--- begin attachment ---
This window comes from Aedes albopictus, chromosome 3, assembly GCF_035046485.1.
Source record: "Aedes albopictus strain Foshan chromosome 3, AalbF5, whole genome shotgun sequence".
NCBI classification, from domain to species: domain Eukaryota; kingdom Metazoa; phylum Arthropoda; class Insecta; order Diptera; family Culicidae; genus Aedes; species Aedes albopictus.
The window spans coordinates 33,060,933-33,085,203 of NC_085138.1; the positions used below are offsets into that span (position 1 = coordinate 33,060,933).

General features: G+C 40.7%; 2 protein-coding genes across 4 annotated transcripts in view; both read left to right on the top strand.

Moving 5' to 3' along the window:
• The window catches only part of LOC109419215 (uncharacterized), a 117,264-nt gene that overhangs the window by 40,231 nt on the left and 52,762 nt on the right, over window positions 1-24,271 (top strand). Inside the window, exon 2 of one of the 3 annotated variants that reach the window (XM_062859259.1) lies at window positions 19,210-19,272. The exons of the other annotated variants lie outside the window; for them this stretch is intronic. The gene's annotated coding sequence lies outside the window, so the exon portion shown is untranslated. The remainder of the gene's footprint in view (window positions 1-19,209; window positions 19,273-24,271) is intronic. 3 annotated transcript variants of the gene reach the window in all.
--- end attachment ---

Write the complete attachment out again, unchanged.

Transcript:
This window comes from Aedes albopictus, chromosome 3, assembly GCF_035046485.1.
Source record: "Aedes albopictus strain Foshan chromosome 3, AalbF5, whole genome shotgun sequence".
NCBI classification, from domain to species: domain Eukaryota; kingdom Metazoa; phylum Arthropoda; class Insecta; order Diptera; family Culicidae; genus Aedes; species Aedes albopictus.
The window spans coordinates 33,060,933-33,085,203 of NC_085138.1; the positions used below are offsets into that span (position 1 = coordinate 33,060,933).

General features: G+C 40.7%; 2 protein-coding genes across 4 annotated transcripts in view; both read left to right on the top strand.

Moving 5' to 3' along the window:
• The window catches only part of LOC109419215 (uncharacterized), a 117,264-nt gene that overhangs the window by 40,231 nt on the left and 52,762 nt on the right, over window positions 1-24,271 (top strand). Inside the window, exon 2 of one of the 3 annotated variants that reach the window (XM_062859259.1) lies at window positions 19,210-19,272. The exons of the other annotated variants lie outside the window; for them this stretch is intronic. The gene's annotated coding sequence lies outside the window, so the exon portion shown is untranslated. The remainder of the gene's footprint in view (window positions 1-19,209; window positions 19,273-24,271) is intronic. 3 annotated transcript variants of the gene reach the window in all.